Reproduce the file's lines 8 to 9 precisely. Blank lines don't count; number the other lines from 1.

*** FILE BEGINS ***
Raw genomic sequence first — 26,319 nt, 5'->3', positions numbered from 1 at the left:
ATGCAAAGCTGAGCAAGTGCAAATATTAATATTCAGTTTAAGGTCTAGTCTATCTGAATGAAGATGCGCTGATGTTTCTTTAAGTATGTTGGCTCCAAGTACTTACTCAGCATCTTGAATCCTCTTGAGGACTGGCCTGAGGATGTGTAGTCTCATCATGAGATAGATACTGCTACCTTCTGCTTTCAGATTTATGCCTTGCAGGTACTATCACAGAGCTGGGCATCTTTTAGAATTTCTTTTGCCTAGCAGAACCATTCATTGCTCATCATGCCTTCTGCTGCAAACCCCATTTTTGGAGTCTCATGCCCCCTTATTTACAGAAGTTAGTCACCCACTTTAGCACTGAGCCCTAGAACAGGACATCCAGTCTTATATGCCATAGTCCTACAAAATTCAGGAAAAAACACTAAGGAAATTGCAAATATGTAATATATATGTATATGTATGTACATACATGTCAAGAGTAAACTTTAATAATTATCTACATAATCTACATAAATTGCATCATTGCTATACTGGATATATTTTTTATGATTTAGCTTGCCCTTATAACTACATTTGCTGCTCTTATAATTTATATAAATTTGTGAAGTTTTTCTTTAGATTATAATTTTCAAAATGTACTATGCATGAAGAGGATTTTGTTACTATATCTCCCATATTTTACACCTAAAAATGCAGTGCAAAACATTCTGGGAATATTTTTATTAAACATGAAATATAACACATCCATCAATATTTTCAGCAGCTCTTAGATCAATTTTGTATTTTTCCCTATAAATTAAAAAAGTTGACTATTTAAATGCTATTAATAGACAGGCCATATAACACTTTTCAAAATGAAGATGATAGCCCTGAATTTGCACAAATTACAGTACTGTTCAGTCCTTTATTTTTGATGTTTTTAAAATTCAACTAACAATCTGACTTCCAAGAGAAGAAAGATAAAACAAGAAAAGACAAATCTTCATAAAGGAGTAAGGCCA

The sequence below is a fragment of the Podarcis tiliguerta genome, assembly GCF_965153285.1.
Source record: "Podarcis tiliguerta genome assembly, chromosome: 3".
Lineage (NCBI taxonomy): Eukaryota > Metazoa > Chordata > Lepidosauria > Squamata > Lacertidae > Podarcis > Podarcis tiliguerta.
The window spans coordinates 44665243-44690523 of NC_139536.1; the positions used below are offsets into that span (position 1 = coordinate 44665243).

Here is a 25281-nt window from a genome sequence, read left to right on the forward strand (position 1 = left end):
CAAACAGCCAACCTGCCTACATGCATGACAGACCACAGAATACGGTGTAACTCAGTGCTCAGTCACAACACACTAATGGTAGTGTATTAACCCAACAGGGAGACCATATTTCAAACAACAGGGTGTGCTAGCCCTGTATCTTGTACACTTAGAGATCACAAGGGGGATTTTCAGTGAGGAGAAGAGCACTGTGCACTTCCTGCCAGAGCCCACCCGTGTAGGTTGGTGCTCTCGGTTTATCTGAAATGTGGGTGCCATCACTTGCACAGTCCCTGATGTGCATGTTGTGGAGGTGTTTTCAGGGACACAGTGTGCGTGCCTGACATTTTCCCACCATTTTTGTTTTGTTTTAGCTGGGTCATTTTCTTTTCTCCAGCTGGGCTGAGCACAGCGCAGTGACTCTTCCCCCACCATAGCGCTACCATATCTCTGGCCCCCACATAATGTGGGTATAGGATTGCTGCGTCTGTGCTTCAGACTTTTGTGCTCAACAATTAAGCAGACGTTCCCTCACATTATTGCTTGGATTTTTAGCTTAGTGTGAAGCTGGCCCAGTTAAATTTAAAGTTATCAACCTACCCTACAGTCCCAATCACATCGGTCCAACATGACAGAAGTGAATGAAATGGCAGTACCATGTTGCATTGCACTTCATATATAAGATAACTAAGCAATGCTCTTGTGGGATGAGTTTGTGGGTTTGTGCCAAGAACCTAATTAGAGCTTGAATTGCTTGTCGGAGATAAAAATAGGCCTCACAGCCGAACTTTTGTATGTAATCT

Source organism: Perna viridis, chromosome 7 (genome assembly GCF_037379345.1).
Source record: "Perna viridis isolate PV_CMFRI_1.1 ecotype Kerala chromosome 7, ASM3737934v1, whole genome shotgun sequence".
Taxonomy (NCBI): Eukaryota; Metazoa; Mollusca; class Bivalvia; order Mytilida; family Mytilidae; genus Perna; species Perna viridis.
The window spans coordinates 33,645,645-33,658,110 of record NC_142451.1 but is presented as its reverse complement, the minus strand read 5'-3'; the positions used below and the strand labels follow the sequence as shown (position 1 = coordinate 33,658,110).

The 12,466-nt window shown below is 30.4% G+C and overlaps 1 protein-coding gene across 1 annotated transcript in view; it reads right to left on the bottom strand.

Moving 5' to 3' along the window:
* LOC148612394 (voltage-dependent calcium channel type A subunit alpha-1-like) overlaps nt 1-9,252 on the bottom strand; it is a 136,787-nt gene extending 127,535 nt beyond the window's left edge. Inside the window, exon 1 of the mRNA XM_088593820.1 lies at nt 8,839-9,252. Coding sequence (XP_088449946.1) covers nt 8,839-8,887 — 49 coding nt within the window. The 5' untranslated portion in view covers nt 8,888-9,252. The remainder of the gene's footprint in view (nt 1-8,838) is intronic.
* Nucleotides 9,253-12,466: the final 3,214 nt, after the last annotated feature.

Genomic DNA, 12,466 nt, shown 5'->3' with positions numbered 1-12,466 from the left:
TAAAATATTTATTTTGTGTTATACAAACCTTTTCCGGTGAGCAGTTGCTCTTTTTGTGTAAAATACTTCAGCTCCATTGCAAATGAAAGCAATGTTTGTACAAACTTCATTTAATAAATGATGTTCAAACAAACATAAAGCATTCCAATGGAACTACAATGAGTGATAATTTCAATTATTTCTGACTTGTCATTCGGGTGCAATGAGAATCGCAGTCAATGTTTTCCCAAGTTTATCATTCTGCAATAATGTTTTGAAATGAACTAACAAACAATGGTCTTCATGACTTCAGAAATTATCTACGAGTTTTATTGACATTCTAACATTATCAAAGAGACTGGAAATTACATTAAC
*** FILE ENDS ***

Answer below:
CAAACAGCCAACCTGCCTACATGCATGACAGACCACAGAATACGGTGTAACTCAGTGCTCAGTCACAACACACTAATGGTAGTGTATTAACCCAACAGGGAGACCATATTTCAAACAACAGGGTGTGCTAGCCCTGTATCTTGTACACTTAGAGATCACAAGGGGGATTTTCAGTGAGGAGAAGAGCACTGTGCACTTCCTGCCAGAGCCCACCCGTGTAGGTTGGTGCTCTCGGTTTATCTGAAATGTGGGTGCCATCACTTGCACAGTCCCTGATGTGCATGTTGTGGAGGTGTTTTCAGGGACACAGTGTGCGTGCCTGACATTTTCCCACCATTTTTGTTTTGTTTTAGCTGGGTCATTTTCTTTTCTCCAGCTGGGCTGAGCACAGCGCAGTGACTCTTCCCCCACCATAGCGCTACCATATCTCTGGCCCCCACATAATGTGGGTATAGGATTGCTGCGTCTGTGCTTCAGACTTTTGTGCTCAACAATTAAGCAGACGTTCCCTCACATTATTGCTTGGATTTTTAGCTTAGTGTGAAGCTGGCCCAGTTAAATTTAAAGTTATCAACCTACCCTACAGTCCCAATCACATCGGTCCAACATGACAGAAGTGAATGAAATGGCAGTACCATGTTGCATTGCACTTCATATATAAGATAACTAAGCAATGCTCTTGTGGGATGAGTTTGTGGGTTTGTGCCAAGAACCTAATTAGAGCTTGAATTGCTTGTCGGAGATAAAAATAGGCCTCACAGCCGAACTTTTGTATGTAATCT

Source organism: Perna viridis, chromosome 7 (genome assembly GCF_037379345.1).